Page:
[Open-access] NISO Recommendations on Open Access Metadata

Cameron Neylon cn at cameronneylon.net
Tue Jan 7 09:53:21 UTC 2014

> But it seems terribly weak not to encode the specific bits of the CC
> licences, which are nearly always what people want to express and
> search for, even when an actual CC licence is not used. This
> specification really needs elements like...

We went around the loop on this a lot. 

The reason for not doing this is two-fold. 

The first was that any such element could easily be inconsistent with the actual license. So if the license_ref link is to CC BY but someone encodes non-derivative in metadata which do you believe? And inconsistency is already a problem as Daniel repeatedly tweaks us about (with good cause!). So avoiding the risk of adding to that is important.

I also think encoding those legal terms in metadata is unhelpful. At the end of the day, the user is going to maintain a white-list of licenses that they know allow them to do what they want to do. On the small scale, you and I will look at say "Is it CC BY, OGL, ccZero? If so good". On a large scale people are going to have check with internal legal support - and legal won't care about metadata elements, they'll want to check each license. In an early draft there was a list of possible "rights" that included things like photocopying, emailing, extracting, using images...the list of specific rights/restrictions rapidly got so complicated as to be unworkable. And while there may in our community be agreement that NC/ND/SA are the important restrictions thats not necessarily the case more widely. 

The way we did suggest to deal with it in follow on work is a set of best practice recommendations that licenses for scholarly work should handle a specific set of issues - that is there are a set of standard-ish rights that all licenses should deal with. Then in the longer term we could build a registry that would map licenses to standardised rights sets. But this is a huge job because it requires all stakeholders agreeing on what "commercial" use means and what a "derivative" is.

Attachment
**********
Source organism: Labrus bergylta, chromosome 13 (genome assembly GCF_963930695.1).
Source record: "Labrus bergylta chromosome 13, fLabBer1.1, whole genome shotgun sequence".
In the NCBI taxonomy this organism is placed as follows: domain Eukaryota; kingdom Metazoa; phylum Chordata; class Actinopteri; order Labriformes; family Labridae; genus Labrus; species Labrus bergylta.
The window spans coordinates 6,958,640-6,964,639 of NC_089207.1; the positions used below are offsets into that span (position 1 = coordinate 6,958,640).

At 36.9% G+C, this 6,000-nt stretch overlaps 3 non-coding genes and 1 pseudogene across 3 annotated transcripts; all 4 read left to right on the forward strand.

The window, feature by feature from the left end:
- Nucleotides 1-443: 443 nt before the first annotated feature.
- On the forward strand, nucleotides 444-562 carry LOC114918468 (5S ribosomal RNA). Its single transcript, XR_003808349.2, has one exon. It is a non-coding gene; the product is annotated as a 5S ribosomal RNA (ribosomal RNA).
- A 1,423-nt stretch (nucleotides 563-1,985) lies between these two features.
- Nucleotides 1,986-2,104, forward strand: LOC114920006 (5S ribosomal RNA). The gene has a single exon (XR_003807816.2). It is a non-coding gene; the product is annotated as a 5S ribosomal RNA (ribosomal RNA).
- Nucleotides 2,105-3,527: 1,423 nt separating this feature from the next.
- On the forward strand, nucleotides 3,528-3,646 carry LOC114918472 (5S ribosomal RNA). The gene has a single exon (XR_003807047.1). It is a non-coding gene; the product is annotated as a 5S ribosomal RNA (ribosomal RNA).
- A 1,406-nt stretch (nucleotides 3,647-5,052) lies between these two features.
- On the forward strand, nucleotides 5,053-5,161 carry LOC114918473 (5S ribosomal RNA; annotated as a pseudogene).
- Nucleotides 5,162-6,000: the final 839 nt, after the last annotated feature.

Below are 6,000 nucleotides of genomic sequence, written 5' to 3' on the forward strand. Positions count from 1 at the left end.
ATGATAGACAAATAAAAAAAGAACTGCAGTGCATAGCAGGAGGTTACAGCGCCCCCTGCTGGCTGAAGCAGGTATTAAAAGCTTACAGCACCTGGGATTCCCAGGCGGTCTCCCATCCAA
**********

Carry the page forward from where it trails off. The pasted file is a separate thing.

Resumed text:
The other reason something like this wouldn't fly was the purely political one. Some organisations don't like CC licenses and anything that looks like "privileging" them was never going to work. My feeling was that in the end people will use work with CC licenses and simply won't use work with non-standard licenses because its too hard to figure out. 

The basic point was to find something that could both be agreed and be useful. I'm certainly not saying it solves all the problems and it doesn't simplify some things as much as it might but its a step forward - and just as importantly it isn't a step back, which it could have been.



On 7 Jan 2014, at 09:36, Mike Taylor <mike at indexdata.com> wrote:

> This looks pretty good, and I particularly endorse not using the term
> "open access" in light of the confusion that has been engineered
> surrounding that term.
> <attribution_required/>
> <non_commercial/>
> <no_derivatives/>
> <share_alike/>
> To make it useful.
> -- Mike.
> On 7 January 2014 09:29, Cameron Neylon <cn at cameronneylon.net> wrote:
>> Dear All
>> I've been involved in a NISO working group looking at standards for
>> expressing licensing and readership rights in published literature. We have
>> generated a set of recommendations for metadata to be transmitted with
>> articles and/or made available in appropriate repositories. The
>> recommendations are now available for a comment:
>> OAMI public workroom page (http://www.niso.org/workrooms/oami/)
>> Public landing page for the draft and online comments form -
>> http://www.niso.org/apps/group_public/document.php?document_id=12047
>> The recommendations are actually very minimal in form but they represent an
>> agreed view from a very wide range of stakeholders which is valuable. Their
>> adoption could significantly reduce the confusion around re-use rights and
>> reading rights. You will notice that there is a complete avoidance of the
>> term "open access" in the metadata elements. This is quite deliberate as a
>> means of avoiding disagreements over what "counts" as open access while
>> focussing on making information that is hopefully reasonably objective
>> available.
>> There are also things we decided not to tackle, including the actual
>> location of copies (this is covered by existing Crossref elements and may in
>> fact be undefined if the metadata is being transmitted with a copy) and
>> visual identifiers. The fact that we didn't include that in this doesn't of
>> course mean that others couldn't expand this set of elements by local
>> agreement for their own purposes.
>> Cheers
>> Cameron
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